I will be heading to Chile next week, stay tuned for my long-distance bus stories (huhu). Include me in your prayers if you are one of my friends who does. 😁

Ciao ciao!

Monday, February 15, 2016

A Valentine Post But Not Really

When I woke up today at 6.30am, I looked for my phone and opened Facebook like I usually do. While scrolling down my feed, I saw my cousin's status announcing that our grandmother, the woman whom I was named after, has passed away.

I was surprised but calm. Then I went about today's activities. It's a Sunday so I'm in charged of kitchen. Once I was done prepping the kitchen for breakfast, I had a little down time. I decided to post about her passing away in instagram. It was while composing a caption that everything sank in. I allowed myself to mourn and cry a little.

The hardest bit of her passing away was I never got to say goodbye seeing as I'm on the other side of the world. But I do think that she will forgive me for it. We might not have the closest relationship, like my cousins have with her (since they all live in one house), I know ours was one of mutual admiration. I admire her for her courage to endure everything that had been hurled her way, for taking care of her (too many) grandchildren even if it meant giving up something for herself. My cousins, aunt, and uncle are the luckiest because they got to live and spend so much time with her but oftentimes I can't help but think that they drove her to the extremes and eventually it wore her out. She was aware of it but she chose them still.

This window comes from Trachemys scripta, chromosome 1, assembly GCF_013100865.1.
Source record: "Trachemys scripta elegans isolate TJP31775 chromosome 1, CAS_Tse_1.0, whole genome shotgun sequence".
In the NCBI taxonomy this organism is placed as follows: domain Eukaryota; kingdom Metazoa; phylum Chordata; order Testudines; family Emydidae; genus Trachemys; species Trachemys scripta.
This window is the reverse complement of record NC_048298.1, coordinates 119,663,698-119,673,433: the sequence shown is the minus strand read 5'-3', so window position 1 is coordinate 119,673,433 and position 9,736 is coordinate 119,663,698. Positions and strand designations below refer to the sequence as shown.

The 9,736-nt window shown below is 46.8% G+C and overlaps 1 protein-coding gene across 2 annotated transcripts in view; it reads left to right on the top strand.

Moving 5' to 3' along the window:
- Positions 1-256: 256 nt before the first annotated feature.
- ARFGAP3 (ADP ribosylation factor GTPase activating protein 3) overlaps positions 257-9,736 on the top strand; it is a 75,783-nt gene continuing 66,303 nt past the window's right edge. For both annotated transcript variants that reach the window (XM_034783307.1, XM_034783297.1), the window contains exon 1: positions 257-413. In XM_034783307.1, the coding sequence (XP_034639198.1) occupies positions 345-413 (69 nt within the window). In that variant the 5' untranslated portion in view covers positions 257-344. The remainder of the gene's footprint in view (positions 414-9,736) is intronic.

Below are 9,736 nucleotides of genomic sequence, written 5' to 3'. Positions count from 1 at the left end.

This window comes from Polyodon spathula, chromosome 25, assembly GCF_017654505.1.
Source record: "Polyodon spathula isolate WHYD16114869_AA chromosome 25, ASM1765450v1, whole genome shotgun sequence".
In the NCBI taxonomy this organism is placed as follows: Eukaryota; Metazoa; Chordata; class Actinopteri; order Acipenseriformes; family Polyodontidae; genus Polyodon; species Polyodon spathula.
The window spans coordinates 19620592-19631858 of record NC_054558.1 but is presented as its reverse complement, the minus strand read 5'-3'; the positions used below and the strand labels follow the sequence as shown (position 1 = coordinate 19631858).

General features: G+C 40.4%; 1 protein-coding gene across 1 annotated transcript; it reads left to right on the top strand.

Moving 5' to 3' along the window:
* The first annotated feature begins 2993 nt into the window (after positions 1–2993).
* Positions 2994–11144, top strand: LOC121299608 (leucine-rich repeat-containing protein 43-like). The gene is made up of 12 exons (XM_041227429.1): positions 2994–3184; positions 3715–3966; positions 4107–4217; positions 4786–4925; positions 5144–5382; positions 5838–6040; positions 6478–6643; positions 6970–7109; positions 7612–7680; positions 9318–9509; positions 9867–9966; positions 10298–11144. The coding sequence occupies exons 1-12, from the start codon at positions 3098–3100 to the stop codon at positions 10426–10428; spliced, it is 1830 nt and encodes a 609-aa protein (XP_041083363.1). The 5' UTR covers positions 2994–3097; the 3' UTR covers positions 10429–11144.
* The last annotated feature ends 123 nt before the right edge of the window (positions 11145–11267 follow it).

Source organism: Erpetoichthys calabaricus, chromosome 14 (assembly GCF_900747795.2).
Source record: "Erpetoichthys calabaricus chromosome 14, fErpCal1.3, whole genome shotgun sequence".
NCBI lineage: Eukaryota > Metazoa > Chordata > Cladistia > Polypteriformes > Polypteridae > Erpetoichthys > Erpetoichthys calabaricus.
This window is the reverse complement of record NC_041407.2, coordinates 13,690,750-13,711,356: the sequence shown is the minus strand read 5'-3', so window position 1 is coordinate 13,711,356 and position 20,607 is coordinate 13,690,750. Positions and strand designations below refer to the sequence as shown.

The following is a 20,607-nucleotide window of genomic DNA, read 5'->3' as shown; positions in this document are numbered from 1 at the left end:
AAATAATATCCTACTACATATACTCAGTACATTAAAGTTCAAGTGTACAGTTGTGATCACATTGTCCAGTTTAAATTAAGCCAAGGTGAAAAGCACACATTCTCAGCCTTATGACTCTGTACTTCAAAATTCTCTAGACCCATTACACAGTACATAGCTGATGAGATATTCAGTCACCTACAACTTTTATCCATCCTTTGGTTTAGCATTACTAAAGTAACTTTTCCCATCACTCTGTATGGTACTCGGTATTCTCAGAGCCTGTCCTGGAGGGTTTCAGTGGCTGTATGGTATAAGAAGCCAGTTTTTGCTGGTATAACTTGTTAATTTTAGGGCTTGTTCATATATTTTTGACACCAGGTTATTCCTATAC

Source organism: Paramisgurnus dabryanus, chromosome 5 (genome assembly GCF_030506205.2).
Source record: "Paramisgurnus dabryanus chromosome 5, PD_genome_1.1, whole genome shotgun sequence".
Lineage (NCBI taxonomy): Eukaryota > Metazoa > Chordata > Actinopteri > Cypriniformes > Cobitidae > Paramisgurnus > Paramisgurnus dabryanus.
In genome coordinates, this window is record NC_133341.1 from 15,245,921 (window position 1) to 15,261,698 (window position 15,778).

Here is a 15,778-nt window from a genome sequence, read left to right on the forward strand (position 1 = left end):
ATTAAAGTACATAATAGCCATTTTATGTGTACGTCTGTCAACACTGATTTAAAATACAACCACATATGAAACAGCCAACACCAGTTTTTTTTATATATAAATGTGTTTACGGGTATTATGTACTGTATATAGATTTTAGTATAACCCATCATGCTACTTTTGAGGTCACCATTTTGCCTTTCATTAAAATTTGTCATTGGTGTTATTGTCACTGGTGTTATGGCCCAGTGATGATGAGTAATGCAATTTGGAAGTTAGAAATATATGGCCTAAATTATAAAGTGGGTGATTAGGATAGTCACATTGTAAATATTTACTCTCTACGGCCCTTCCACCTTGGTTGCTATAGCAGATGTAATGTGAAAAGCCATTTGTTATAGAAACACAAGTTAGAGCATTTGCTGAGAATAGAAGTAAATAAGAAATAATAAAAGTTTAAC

I heard the reason why a certain cousin hated me then and made my life miserable - back when I used to lived in the same house during weekends - was that because I was her favourite. I never believed it. How could I? I didn't see her for almost seven years (I was shipped off to the province, came back when I was about to start University) and my mother isn't exactly well-liked in the family (let's just say she is the black sheep so initially, I thought everyone wouldn't like me as well).

My cousins had all the advantage in the world so why would she choose me? As I grew older, I realised that she might not really have uttered those exact words to anyone. She might, at some point, talked and bragged about how I was in the best University in the country, how I was a scholar blah, blah, blah that my cousin thought of me as a threat. Our grandmother got sidetracked for a while and she did not like it. I admire her sneaky way of getting into someone's head although I kind of paid for it for a few years.

When I told her about our trip to South America, she was genuinely happy and excited for me. I heard it in her voice and saw it on her face, how it lit up after hearing I was flying to the other side of the world after years of saving up for it. Her approval meant a lot to me. I'd like to believe that she approved most of my life choices, like not marrying at an early age like everyone else in the family had lol.

Wherever you are, I hope I made you proud. Sorry I was not there to hold your hand one last time.

Rest now, Lola Sarah. Say hi to Lolo for me.